Few of us want to think that we might lose our mental capacity or how we would cope with our financial affairs if we did. Yet, given the statistics – there are around 850,000 people with dementia in the UK, of whom 40,000 are under 65, with this number forecast to exceed one million by 2025, according to the Alzheimer’s Society – it is worth considering, especially as there is a way to plan ahead and ease the potential burden on your relatives should it happen to you.
One answer is to create a lasting power of attorney (LPA), a legal tool which gives someone you trust the legal authority to make decisions on your behalf about your financial affairs (or health and welfare) should you lose the mental capacity to do so.
The crucial thing is to set up an LPA while you are still mentally capable, well before you need it. If you become mentally incapacitated later in life and don’t have an LPA in place, your relatives can face long, distressing delays and expense in applying to the court to take control. And don’t assume that because you have set up an LPA, you have lost control. You can choose whether it can be used either before, or only when, you lose mental capacity.
To make an LPA you need to complete a free LPA form, sign it and register it with the Office of the Public Guardian (OPG). To protect your interests, the form must also be signed by someone independent – a “certificate provider” – to state that you understand the LPA and have not been pressurised into signing it. This can be a professional, such as your doctor, social worker or a solicitor who is not a family member or an attorney and will not benefit from the LPA.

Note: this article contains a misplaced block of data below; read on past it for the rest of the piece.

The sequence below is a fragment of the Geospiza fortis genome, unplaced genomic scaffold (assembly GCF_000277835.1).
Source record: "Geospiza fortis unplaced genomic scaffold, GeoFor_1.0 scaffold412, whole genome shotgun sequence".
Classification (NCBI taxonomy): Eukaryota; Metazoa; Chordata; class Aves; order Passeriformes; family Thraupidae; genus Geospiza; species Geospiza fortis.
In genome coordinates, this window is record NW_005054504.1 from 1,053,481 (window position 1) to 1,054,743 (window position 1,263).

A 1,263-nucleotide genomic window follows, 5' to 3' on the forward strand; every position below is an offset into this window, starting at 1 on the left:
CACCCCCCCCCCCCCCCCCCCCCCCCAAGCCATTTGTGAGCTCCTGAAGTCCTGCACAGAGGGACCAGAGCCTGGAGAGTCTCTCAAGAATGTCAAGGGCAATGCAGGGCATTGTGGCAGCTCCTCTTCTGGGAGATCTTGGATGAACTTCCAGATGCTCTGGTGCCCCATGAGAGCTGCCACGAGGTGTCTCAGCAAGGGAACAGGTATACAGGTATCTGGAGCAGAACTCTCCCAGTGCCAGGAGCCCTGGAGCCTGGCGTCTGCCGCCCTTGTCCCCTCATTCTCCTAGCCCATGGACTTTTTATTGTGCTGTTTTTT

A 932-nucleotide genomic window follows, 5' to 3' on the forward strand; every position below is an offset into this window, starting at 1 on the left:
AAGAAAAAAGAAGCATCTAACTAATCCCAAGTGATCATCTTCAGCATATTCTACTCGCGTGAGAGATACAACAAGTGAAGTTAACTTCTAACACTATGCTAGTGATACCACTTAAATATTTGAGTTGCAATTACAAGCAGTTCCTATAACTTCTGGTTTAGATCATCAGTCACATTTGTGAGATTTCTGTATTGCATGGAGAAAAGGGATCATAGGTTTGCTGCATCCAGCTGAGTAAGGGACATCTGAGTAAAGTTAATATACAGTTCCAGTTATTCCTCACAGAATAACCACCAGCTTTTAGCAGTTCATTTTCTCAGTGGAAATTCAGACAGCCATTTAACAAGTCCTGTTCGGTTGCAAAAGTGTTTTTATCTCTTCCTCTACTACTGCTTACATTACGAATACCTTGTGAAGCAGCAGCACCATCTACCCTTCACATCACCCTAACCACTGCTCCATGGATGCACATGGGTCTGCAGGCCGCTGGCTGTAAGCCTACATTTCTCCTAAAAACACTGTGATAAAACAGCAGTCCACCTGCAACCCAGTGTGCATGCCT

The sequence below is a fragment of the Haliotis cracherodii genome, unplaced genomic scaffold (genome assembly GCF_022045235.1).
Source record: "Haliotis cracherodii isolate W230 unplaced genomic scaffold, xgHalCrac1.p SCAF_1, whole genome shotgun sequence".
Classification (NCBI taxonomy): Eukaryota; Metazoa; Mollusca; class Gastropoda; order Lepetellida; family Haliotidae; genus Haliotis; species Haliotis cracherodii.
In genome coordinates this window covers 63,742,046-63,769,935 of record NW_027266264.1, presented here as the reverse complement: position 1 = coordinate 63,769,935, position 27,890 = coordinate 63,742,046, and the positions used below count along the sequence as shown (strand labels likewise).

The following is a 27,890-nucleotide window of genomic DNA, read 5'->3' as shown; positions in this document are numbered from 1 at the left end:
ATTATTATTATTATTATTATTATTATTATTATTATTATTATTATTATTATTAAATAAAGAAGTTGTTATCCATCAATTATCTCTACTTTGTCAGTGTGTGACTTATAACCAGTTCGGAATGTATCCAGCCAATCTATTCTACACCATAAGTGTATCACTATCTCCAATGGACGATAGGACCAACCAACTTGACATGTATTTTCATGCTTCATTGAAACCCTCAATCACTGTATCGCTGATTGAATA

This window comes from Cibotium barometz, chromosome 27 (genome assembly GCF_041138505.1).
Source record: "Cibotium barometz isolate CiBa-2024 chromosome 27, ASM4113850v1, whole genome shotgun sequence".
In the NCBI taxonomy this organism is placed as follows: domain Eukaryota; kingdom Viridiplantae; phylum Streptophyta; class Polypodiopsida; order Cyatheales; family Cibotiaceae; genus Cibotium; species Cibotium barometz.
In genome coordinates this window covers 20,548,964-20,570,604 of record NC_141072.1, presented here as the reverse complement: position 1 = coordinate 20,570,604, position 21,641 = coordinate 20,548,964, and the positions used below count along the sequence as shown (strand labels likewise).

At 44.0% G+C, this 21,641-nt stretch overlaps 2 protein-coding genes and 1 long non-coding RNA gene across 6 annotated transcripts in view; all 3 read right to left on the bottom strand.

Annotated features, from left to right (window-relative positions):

The official government tool to help you create an LPA can be found online.
There is a £110 application fee to register each LPA with the OPG, though if your income is below £12,000 or you receive certain state benefits, you may qualify for a lower or waived fee. You do not have to seek legal advice or use a solicitor to create an LPA.
We can provide a 'Certificate Provider Service' for a set fee plus travelling expenses to private clients.